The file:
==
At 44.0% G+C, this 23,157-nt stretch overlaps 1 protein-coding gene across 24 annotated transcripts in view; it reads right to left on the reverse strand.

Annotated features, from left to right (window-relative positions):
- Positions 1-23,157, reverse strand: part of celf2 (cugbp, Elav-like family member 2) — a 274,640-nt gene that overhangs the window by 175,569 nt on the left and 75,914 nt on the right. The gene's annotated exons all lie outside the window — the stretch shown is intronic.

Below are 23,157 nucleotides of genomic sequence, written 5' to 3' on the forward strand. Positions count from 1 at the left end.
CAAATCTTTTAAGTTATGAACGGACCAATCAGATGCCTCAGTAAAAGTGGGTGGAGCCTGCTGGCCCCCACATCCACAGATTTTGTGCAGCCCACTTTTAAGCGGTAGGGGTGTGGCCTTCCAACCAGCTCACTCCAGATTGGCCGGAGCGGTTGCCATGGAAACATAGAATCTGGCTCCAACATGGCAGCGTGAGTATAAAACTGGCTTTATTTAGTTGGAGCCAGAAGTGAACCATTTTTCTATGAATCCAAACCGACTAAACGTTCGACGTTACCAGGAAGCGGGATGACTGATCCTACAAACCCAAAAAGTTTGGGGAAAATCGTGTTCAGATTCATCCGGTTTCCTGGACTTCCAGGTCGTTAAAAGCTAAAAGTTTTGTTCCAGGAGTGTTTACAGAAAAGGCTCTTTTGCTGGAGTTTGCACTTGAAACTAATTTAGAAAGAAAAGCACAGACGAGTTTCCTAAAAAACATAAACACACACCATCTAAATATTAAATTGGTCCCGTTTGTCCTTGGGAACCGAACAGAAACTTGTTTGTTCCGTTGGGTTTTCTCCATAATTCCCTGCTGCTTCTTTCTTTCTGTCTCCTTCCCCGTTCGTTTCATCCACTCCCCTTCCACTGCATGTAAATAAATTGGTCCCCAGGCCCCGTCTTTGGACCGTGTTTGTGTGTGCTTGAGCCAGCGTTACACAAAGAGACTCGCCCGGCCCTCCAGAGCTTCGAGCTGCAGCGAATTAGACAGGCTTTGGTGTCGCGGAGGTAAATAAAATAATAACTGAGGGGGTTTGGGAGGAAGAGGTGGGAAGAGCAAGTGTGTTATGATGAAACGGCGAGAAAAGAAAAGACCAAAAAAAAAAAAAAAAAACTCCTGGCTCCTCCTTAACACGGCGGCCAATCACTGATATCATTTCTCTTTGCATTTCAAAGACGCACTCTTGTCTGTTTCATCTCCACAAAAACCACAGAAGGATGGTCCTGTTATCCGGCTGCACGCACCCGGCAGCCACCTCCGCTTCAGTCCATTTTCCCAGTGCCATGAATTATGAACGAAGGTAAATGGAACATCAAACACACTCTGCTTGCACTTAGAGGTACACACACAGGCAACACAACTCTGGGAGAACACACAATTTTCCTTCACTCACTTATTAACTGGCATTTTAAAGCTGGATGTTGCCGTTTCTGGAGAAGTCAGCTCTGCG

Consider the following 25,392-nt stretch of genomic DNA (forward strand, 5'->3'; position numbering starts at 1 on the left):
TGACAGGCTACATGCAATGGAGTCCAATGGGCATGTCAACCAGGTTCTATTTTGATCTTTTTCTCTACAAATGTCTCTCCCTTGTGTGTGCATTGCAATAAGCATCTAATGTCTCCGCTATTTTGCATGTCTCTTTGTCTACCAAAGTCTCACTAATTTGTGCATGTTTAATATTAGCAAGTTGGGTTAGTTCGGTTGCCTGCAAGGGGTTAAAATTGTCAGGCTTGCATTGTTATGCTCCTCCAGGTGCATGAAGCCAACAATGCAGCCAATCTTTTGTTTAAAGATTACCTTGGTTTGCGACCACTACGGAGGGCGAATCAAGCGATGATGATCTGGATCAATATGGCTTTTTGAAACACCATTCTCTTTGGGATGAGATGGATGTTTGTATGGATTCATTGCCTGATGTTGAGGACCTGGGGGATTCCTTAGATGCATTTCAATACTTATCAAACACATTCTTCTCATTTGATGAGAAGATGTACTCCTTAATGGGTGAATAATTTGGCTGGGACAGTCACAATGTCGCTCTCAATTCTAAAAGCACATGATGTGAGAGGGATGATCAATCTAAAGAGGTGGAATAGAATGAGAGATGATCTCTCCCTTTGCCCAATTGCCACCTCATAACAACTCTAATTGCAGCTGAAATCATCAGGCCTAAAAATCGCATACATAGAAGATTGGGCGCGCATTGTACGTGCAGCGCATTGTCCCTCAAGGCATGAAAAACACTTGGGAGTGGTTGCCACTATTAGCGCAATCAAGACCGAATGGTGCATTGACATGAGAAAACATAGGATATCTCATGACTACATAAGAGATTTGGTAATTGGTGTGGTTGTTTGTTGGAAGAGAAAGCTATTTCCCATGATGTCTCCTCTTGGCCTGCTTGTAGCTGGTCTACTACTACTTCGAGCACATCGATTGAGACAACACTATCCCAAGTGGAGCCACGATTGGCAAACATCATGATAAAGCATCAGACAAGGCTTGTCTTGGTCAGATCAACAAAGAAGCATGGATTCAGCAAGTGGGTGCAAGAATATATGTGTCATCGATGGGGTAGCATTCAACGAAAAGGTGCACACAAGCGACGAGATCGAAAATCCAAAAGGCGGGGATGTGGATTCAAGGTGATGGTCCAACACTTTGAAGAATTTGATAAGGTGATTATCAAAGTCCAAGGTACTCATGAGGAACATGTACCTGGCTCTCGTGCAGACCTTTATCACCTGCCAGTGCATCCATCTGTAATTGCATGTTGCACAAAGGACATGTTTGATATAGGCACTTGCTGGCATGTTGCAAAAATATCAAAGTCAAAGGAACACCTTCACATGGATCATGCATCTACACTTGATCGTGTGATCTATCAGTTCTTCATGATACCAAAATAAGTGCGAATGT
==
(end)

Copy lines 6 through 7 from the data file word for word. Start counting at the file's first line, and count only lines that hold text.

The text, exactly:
Consider the following 25,392-nt stretch of genomic DNA (forward strand, 5'->3'; position numbering starts at 1 on the left):
TGACAGGCTACATGCAATGGAGTCCAATGGGCATGTCAACCAGGTTCTATTTTGATCTTTTTCTCTACAAATGTCTCTCCCTTGTGTGTGCATTGCAATAAGCATCTAATGTCTCCGCTATTTTGCATGTCTCTTTGTCTACCAAAGTCTCACTAATTTGTGCATGTTTAATATTAGCAAGTTGGGTTAGTTCGGTTGCCTGCAAGGGGTTAAAATTGTCAGGCTTGCATTGTTATGCTCCTCCAGGTGCATGAAGCCAACAATGCAGCCAATCTTTTGTTTAAAGATTACCTTGGTTTGCGACCACTACGGAGGGCGAATCAAGCGATGATGATCTGGATCAATATGGCTTTTTGAAACACCATTCTCTTTGGGATGAGATGGATGTTTGTATGGATTCATTGCCTGATGTTGAGGACCTGGGGGATTCCTTAGATGCATTTCAATACTTATCAAACACATTCTTCTCATTTGATGAGAAGATGTACTCCTTAATGGGTGAATAATTTGGCTGGGACAGTCACAATGTCGCTCTCAATTCTAAAAGCACATGATGTGAGAGGGATGATCAATCTAAAGAGGTGGAATAGAATGAGAGATGATCTCTCCCTTTGCCCAATTGCCACCTCATAACAACTCTAATTGCAGCTGAAATCATCAGGCCTAAAAATCGCATACATAGAAGATTGGGCGCGCATTGTACGTGCAGCGCATTGTCCCTCAAGGCATGAAAAACACTTGGGAGTGGTTGCCACTATTAGCGCAATCAAGACCGAATGGTGCATTGACATGAGAAAACATAGGATATCTCATGACTACATAAGAGATTTGGTAATTGGTGTGGTTGTTTGTTGGAAGAGAAAGCTATTTCCCATGATGTCTCCTCTTGGCCTGCTTGTAGCTGGTCTACTACTACTTCGAGCACATCGATTGAGACAACACTATCCCAAGTGGAGCCACGATTGGCAAACATCATGATAAAGCATCAGACAAGGCTTGTCTTGGTCAGATCAACAAAGAAGCATGGATTCAGCAAGTGGGTGCAAGAATATATGTGTCATCGATGGGGTAGCATTCAACGAAAAGGTGCACACAAGCGACGAGATCGAAAATCCAAAAGGCGGGGATGTGGATTCAAGGTGATGGTCCAACACTTTGAAGAATTTGATAAGGTGATTATCAAAGTCCAAGGTACTCATGAGGAACATGTACCTGGCTCTCGTGCAGACCTTTATCACCTGCCAGTGCATCCATCTGTAATTGCATGTTGCACAAAGGACATGTTTGATATAGGCACTTGCTGGCATGTTGCAAAAATATCAAAGTCAAAGGAACACCTTCACATGGATCATGCATCTACACTTGATCGTGTGATCTATCAGTTCTTCATGATACCAAAATAAGTGCGAATGT